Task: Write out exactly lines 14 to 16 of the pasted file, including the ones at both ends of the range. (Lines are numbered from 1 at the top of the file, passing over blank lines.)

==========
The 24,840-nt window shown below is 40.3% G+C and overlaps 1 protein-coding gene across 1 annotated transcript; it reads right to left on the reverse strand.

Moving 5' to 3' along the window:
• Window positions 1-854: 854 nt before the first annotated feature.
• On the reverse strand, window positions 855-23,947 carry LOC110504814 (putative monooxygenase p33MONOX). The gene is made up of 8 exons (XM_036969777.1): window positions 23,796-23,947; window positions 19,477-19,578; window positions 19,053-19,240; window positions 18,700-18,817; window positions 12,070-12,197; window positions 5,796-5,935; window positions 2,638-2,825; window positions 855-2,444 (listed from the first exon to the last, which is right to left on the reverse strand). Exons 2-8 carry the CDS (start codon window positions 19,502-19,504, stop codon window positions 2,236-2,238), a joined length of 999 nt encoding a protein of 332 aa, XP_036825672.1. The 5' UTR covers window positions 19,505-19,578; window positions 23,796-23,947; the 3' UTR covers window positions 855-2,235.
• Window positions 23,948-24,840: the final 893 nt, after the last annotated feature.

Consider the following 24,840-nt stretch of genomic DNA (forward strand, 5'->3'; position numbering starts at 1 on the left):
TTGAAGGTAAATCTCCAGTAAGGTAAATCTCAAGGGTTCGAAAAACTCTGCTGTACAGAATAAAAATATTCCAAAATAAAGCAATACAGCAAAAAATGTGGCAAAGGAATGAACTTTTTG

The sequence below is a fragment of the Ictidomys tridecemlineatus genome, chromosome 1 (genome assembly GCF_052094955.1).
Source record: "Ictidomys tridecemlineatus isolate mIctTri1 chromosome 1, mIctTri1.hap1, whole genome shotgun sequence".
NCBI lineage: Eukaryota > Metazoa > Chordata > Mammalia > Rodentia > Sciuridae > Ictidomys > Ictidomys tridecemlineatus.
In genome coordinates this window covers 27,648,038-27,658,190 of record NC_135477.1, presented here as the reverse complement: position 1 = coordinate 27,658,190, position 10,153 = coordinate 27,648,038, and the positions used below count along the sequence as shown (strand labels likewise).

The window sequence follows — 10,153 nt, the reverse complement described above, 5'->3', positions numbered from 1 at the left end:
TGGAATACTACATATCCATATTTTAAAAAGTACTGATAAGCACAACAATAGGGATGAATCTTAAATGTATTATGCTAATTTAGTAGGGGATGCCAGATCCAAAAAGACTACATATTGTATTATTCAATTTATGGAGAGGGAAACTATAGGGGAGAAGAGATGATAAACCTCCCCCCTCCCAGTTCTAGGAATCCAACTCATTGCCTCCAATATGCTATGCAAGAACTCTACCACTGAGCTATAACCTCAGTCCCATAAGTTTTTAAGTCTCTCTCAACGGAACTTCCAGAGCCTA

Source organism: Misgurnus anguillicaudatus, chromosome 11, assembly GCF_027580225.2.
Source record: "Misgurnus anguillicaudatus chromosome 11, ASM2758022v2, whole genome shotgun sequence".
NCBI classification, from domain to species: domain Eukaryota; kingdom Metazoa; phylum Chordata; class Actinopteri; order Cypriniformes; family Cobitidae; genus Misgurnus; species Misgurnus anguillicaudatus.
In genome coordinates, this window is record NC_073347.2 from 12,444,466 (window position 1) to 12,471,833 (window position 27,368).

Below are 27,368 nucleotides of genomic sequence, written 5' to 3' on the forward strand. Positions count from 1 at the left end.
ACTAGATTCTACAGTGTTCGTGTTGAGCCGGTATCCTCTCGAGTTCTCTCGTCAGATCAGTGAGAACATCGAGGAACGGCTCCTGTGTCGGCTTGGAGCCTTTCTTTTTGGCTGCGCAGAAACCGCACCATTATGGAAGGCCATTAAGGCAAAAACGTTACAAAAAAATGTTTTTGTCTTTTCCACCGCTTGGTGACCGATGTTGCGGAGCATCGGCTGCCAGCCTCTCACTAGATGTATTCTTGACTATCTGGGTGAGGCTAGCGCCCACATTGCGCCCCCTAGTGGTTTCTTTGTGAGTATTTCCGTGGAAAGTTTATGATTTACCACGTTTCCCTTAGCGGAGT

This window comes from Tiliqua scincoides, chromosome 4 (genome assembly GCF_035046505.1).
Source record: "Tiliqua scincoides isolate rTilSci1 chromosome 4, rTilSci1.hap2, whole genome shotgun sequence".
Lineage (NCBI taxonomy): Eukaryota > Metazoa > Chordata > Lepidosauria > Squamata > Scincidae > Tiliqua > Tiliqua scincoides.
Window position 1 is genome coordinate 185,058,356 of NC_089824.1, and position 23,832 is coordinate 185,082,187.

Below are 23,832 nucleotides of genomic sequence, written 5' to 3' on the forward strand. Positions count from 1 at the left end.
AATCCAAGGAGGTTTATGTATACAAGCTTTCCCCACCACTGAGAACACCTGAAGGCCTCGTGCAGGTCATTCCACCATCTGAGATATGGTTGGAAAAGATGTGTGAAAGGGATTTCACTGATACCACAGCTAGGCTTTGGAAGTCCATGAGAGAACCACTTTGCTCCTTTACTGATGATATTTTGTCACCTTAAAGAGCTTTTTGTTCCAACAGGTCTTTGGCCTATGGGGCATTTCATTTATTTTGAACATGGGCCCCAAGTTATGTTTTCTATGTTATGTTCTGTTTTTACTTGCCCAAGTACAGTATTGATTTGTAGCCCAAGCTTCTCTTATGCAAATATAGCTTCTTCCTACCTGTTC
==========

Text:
Source organism: Misgurnus anguillicaudatus, chromosome 11, assembly GCF_027580225.2.
Source record: "Misgurnus anguillicaudatus chromosome 11, ASM2758022v2, whole genome shotgun sequence".
NCBI classification, from domain to species: domain Eukaryota; kingdom Metazoa; phylum Chordata; class Actinopteri; order Cypriniformes; family Cobitidae; genus Misgurnus; species Misgurnus anguillicaudatus.